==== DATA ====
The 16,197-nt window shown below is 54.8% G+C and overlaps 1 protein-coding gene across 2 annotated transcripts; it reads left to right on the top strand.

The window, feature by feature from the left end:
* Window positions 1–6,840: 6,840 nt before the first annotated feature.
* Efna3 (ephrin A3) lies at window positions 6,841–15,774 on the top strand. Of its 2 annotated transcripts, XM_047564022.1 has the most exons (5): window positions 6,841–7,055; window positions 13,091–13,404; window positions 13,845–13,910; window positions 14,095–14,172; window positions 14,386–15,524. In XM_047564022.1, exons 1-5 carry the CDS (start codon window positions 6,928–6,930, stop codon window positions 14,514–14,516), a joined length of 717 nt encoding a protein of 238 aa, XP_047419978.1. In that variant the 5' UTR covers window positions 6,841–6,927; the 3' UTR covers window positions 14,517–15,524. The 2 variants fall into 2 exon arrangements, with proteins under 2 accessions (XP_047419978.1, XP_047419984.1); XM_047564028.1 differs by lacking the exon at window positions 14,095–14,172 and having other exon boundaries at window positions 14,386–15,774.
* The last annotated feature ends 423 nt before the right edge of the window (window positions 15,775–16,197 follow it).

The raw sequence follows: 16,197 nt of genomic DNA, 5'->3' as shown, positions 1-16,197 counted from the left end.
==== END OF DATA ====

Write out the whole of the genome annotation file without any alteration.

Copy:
The 16,197-nt window shown below is 54.8% G+C and overlaps 1 protein-coding gene across 2 annotated transcripts; it reads left to right on the top strand.

The window, feature by feature from the left end:
* Window positions 1–6,840: 6,840 nt before the first annotated feature.
* Efna3 (ephrin A3) lies at window positions 6,841–15,774 on the top strand. Of its 2 annotated transcripts, XM_047564022.1 has the most exons (5): window positions 6,841–7,055; window positions 13,091–13,404; window positions 13,845–13,910; window positions 14,095–14,172; window positions 14,386–15,524. In XM_047564022.1, exons 1-5 carry the CDS (start codon window positions 6,928–6,930, stop codon window positions 14,514–14,516), a joined length of 717 nt encoding a protein of 238 aa, XP_047419978.1. In that variant the 5' UTR covers window positions 6,841–6,927; the 3' UTR covers window positions 14,517–15,524. The 2 variants fall into 2 exon arrangements, with proteins under 2 accessions (XP_047419978.1, XP_047419984.1); XM_047564028.1 differs by lacking the exon at window positions 14,095–14,172 and having other exon boundaries at window positions 14,386–15,774.
* The last annotated feature ends 423 nt before the right edge of the window (window positions 15,775–16,197 follow it).

The raw sequence follows: 16,197 nt of genomic DNA, 5'->3' as shown, positions 1-16,197 counted from the left end.